Study Finds Food-Allergic Children Subject to Bullying

Children with food allergies are frequently bullied by classmates but experience less psychological distress when their parents are aware of it, according to researchers at The Mount Sinai Medical Center, who surveyed 251 families during their visits to Mount Sinai’s Jaffe Food Allergy Institute in 2011.

The study—published online in the December 24, 2012, issue of Pediatrics—found that as many as 45.4 percent of the children, ages 8-17, reported being bullied, and 31.5 percent reported that food allergy was the reason.

“Parents and clinicians need to ask children with food allergies if they have been bullied,” says the study’s lead author Eyal Shemesh, MD, Chief of the Division of Behavioral and Developmental Health in the Department of Pediatrics at The Mount Sinai Medical Center. “Bullying is prevalent. Kids often don’t tell their parents, and it is important to know this is an issue.”

Up to 8 percent of children in the United States have food allergies. Such allergies make children socially vulnerable. The researchers found the majority of bullying incidences happened at school, and that most often the children were verbally teased. About one-third of the time, the food they are allergic to was waved at them.

Scott H. Sicherer, MD, Professor of Pediatrics, Jaffe Food Allergy Institute, and a senior author on the study, says the issue of bullying first came to his attention several years ago, when a young patient tearfully relayed a story about a classmate who threatened to put a peanut in his lunch, knowing he was allergic to it. That led Dr. Sicherer to author an earlier study that queried parents on whether their food-allergic children had been bullied. He found that 50 percent of those with children in grades 6-10 said yes.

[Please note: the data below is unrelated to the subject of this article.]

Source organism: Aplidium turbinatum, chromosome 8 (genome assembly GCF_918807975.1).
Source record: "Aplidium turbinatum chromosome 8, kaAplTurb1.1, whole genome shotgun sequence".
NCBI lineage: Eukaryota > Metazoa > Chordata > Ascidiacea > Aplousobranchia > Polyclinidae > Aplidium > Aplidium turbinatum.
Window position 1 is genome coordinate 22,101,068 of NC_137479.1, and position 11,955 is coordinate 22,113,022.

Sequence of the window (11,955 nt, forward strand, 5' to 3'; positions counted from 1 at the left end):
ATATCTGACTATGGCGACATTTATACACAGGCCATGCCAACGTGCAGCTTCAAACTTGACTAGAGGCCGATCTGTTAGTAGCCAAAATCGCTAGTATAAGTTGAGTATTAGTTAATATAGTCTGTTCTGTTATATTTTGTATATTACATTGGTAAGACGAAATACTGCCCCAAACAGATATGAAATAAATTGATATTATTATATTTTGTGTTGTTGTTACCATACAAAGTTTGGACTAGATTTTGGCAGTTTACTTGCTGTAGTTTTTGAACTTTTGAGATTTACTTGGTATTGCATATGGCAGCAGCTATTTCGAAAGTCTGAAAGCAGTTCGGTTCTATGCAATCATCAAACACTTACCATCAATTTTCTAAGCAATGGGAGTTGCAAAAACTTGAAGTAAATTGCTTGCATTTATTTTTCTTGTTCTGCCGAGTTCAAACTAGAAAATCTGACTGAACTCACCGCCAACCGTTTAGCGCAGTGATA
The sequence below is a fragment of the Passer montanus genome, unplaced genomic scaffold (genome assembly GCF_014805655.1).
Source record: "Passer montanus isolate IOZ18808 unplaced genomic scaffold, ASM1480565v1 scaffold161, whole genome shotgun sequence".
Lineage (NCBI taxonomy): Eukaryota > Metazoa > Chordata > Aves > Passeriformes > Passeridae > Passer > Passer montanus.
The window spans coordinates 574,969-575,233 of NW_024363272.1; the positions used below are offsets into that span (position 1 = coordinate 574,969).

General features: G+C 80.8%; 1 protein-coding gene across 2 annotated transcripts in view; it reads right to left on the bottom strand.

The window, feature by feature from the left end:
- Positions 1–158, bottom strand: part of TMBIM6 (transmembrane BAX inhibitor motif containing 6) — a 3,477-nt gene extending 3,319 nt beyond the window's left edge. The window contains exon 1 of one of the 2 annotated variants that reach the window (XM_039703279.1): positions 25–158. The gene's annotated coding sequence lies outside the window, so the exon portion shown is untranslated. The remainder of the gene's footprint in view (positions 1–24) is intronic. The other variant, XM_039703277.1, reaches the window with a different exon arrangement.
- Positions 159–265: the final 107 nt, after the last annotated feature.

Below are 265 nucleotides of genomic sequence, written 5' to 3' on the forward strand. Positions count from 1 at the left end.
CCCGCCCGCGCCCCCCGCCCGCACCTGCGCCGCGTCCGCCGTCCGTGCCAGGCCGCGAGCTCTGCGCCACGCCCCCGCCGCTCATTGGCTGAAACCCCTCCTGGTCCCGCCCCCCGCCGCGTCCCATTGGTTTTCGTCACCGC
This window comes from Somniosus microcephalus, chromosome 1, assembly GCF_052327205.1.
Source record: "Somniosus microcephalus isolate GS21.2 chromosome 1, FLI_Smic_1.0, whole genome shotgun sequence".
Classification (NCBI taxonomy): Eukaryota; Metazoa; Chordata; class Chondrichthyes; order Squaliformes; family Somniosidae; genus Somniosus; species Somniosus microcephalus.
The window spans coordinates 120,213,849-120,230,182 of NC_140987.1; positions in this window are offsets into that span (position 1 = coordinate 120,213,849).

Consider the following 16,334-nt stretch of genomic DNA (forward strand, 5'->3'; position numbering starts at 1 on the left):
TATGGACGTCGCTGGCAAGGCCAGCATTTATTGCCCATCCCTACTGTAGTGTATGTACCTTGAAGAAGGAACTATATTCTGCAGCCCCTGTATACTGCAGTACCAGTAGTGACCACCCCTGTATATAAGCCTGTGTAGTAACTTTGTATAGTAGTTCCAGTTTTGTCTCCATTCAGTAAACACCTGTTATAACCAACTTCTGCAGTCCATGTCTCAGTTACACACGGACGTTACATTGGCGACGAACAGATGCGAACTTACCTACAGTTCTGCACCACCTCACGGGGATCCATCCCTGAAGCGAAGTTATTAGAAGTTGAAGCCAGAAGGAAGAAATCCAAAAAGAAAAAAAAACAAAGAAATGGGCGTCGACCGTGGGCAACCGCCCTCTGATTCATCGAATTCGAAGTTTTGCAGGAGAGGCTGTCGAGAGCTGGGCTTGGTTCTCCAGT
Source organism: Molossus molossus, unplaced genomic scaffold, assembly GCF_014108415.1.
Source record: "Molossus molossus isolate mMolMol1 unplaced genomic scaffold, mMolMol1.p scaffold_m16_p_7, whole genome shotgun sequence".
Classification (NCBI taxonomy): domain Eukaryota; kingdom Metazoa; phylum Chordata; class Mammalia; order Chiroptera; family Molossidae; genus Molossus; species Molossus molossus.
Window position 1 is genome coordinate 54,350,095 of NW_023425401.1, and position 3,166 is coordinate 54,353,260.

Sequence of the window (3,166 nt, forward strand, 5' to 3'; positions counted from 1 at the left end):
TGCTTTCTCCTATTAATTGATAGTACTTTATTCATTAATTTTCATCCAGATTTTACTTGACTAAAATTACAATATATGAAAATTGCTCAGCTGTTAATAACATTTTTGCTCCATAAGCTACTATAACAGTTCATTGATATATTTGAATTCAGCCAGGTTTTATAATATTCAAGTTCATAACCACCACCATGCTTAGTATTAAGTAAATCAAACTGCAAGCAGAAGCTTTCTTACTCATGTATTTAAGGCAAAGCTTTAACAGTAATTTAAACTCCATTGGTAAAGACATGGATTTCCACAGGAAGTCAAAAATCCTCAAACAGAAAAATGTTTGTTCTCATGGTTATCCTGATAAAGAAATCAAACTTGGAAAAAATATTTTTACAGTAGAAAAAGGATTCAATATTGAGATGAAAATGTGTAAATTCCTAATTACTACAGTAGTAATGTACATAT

“Importantly, our recent study showed that a child’s quality of life is better when parents know about the bullying,” says Dr. Sicherer. “My advice would be for parents to talk about it with their children, and for physicians to discuss it with their patients and their patients’ families.”

He adds that school administrators and teachers should be sensitive to the issue as well. “It takes a community to establish that bullying is not to be allowed,” Dr. Sicherer says.

This article was first published in Inside Mount Sinai.

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